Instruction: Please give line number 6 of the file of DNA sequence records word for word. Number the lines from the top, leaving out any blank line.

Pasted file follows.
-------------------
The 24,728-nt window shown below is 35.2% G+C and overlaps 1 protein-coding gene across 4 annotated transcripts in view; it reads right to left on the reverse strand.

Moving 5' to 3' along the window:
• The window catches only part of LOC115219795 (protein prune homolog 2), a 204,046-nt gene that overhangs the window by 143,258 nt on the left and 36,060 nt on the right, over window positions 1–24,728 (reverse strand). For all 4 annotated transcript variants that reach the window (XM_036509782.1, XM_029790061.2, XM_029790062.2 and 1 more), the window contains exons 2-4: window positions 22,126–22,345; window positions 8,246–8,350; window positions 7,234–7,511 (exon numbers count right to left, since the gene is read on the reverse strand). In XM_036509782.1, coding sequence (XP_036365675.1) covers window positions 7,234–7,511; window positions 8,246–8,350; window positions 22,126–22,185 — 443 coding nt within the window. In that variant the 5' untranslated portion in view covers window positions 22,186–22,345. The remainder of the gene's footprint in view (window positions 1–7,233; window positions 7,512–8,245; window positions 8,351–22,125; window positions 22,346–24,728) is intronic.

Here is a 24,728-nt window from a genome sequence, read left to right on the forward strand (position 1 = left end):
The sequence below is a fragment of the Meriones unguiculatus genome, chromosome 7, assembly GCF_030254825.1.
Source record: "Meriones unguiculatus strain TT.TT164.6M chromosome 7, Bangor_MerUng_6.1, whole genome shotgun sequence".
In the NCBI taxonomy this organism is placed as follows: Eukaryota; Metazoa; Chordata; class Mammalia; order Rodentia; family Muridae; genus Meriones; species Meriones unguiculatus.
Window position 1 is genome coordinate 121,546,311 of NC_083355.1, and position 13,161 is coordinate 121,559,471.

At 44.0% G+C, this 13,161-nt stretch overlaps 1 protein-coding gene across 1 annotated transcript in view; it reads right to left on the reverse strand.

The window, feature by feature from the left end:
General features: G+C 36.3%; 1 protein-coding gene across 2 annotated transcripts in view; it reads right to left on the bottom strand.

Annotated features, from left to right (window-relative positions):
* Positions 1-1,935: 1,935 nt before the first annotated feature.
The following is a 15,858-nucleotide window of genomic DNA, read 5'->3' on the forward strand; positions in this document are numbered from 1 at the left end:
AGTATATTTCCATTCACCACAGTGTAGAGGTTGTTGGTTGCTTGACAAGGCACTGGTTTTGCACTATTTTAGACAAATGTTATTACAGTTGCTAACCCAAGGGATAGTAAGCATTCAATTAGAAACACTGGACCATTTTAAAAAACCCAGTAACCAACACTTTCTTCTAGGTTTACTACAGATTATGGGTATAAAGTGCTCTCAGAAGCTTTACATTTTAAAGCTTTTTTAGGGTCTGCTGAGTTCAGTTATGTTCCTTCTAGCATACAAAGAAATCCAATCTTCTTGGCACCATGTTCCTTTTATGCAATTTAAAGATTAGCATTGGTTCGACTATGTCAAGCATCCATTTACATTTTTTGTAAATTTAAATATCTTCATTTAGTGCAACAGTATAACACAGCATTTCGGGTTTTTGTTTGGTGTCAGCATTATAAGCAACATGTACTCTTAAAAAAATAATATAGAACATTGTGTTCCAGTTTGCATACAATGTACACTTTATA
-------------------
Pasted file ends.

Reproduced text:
Source record: "Meriones unguiculatus strain TT.TT164.6M chromosome 7, Bangor_MerUng_6.1, whole genome shotgun sequence".